Spousal maintenance is the more preferred term over alimony in Colorado, eliminating the impression that the requesting party would receive financial support money for a lifetime. Actually, a judge may order for maintenance only in certain cases, and it’s just for a short period more often than not.
If you feel you’d need some financial assistance to be on your feet and lead a decent life after your divorce, only the judge could tell whatever amount or period is fair for both parties. What is clear is you can say how much you may receive under the new law.
Nonetheless, here are some of the most common scenarios the family court may grant your request for spousal maintenance:
You are Taking Care of Your Child
If you have to give up your work, partially or completely, to take care of your newborn, you may have rewarded by the court. As you have to sacrifice your career to focus on looking after your little one, you might secure just terms for your maintenance agreement.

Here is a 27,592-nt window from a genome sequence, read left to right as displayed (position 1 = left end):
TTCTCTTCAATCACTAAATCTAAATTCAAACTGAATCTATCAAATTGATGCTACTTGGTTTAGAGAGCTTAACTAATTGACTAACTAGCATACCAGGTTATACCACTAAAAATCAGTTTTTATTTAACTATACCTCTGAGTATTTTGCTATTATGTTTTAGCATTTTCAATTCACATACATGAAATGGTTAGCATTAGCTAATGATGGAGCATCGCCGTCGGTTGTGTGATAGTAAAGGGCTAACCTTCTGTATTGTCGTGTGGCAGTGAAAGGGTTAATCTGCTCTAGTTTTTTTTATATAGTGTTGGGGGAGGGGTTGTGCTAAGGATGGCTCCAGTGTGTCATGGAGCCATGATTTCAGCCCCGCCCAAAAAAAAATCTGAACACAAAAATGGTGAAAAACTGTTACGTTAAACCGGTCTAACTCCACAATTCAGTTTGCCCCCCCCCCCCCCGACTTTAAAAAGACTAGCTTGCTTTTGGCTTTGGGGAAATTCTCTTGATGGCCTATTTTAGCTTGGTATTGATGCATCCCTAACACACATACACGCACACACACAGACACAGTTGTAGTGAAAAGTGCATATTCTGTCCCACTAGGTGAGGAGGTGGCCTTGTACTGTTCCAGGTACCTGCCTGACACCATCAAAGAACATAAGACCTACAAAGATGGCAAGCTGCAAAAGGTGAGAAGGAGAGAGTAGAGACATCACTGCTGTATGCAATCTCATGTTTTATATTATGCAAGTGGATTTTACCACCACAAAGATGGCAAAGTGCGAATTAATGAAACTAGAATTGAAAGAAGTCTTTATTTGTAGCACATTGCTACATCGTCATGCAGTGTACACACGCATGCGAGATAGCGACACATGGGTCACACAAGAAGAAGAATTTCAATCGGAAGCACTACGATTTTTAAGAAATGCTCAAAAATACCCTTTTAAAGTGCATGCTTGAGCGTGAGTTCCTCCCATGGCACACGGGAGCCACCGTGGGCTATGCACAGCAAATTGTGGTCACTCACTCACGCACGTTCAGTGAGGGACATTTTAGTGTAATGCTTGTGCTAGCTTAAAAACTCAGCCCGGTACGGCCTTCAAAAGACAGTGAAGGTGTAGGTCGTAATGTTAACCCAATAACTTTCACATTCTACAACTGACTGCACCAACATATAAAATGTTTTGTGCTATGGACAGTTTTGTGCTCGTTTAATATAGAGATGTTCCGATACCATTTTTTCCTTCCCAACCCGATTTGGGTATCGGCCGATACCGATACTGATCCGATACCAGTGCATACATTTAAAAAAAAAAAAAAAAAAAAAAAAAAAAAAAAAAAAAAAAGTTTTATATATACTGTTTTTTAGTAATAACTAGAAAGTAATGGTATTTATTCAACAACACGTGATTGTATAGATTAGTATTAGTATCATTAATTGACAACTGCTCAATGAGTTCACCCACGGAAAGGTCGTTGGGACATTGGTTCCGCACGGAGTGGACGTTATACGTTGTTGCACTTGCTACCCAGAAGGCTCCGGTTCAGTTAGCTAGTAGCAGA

You Have Been the Homemaker for a Long Period
If your role in marriage was to take care of all the household chores, the judge may order your spouse to support you financially. Any family law attorney in Colorado Springs, Denver, and Boulder would say this is a valid reason to ask for spousal maintenance.
Considering that you have been out of the workforce for the longest time, it would take some adjustment on your part to be fiscally independent and provide for yourself.
You Lack the Skills to Be Hired
The court may also award you spousal maintenance if you want to work, but lack the necessary set of skills to find a decent job. You may receive fair financial support until you’re competent enough to land a good job.
The only way the judge may not award you any spousal maintenance is if you don’t have any sensible reason to work. Apart from that, your attorney may be able to work something out to assist you in receiving reliable financial support after your divorce.